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EDITIONS
Wednesday, 14 February, 2001, 16:26 GMT
Decimal currency fears
Lord Fiske, Chairman of the Decimal Board, pictured in 1971 in The Strand in London in a Woolworth's store
Decimalisation was introduced amid fears of protest
Fears of galloping inflation and public rejection preceded decimalisation, according to government papers released on the eve of the 30th anniversary.

One of the worst case scenarios considered by the authorities was the possibility of the Queen dying before coins bearing her likeness were issued.

A range of pitfalls were planned for in the days before the new decimal coins were introduced on 15 February 1971.

Lord Fiske, Chairman of the Decimal Board, inserting the new five penny coin into a parking meter
The transition to decimal currency was pain-free

The new coins - p, 1p, 2p, 5p, 10p, 50p - replaced the old pounds, shillings and pence.

There were fears, for example, that Ford car workers might strike over changes to drinks vending machines prices.

The head of the Decimal Currency Board, A R Butler, wrote to its secretary Noel Moore in September 1969 saying it would be a good idea "to consider some of the more obvious hazards".

Metal shortages

Risks ranging from bus crews refusing to handle the new coinage to the scarcity of metal to fulfill the demand for coins were assessed.

But the transition went through more smoothly than anticipated.

Mr Moore, in a restricted note on 13 February 1970, said there had been few hitches, apart from a controversy over the 50p coin's introduction.

He warned against "flights of fancy" in imagining galloping inflation, or the public rejection of the new system.

"Only slightly less far-fetched would be such unhappy occurences a the death of the Queen before 4,140million decimal coins bearing her effigy have been issued, or the destruction of the Llantrisant Mint by Welsh nationalists."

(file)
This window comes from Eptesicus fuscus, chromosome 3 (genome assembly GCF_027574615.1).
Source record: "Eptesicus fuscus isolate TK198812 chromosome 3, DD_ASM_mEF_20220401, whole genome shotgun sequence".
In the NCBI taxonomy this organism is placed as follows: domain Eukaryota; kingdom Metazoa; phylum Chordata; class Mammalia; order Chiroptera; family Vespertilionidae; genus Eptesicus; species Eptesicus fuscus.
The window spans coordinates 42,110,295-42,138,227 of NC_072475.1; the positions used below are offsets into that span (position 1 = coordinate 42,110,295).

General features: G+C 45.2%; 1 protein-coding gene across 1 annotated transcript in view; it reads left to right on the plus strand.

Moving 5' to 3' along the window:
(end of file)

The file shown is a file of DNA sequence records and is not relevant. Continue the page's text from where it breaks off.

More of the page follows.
Action taken

But he said a more likely issue would be last minute changes by Parliament to the rounding up of low-priced items.

He said there was no need to be alarmist.

"In those areas of risk where the Board can be expected to take action we have done so," he said.

The half-penny is a most miserable coin. We really do not want to be handling it

David Walker, The Financial Times, Feb 1971
On 10 February, 1971, five days before "D Day", he was able to tell the Board chairman Lord Fiske that little had gone wrong, apart from a postal strike.

It was the new half penny that engendered most oppostion.

'Miserable' half penny

Lord Fiske brought in the coin, nicknamed the "tiddler" to ease the transition from shillings and old pounds and pennies.

David Walker, of the Financial Times said: "The half penny is a most miserable coin. We really do not want to be handling it."

Publically the DCB said people needed time to get used to it but there was a suggestion that it had deliberately been made an unpopular size.

But the confectionery industry welcomed the coin, which was not withdrawn from circulation until 1984, as its half penny sweets proved popular.

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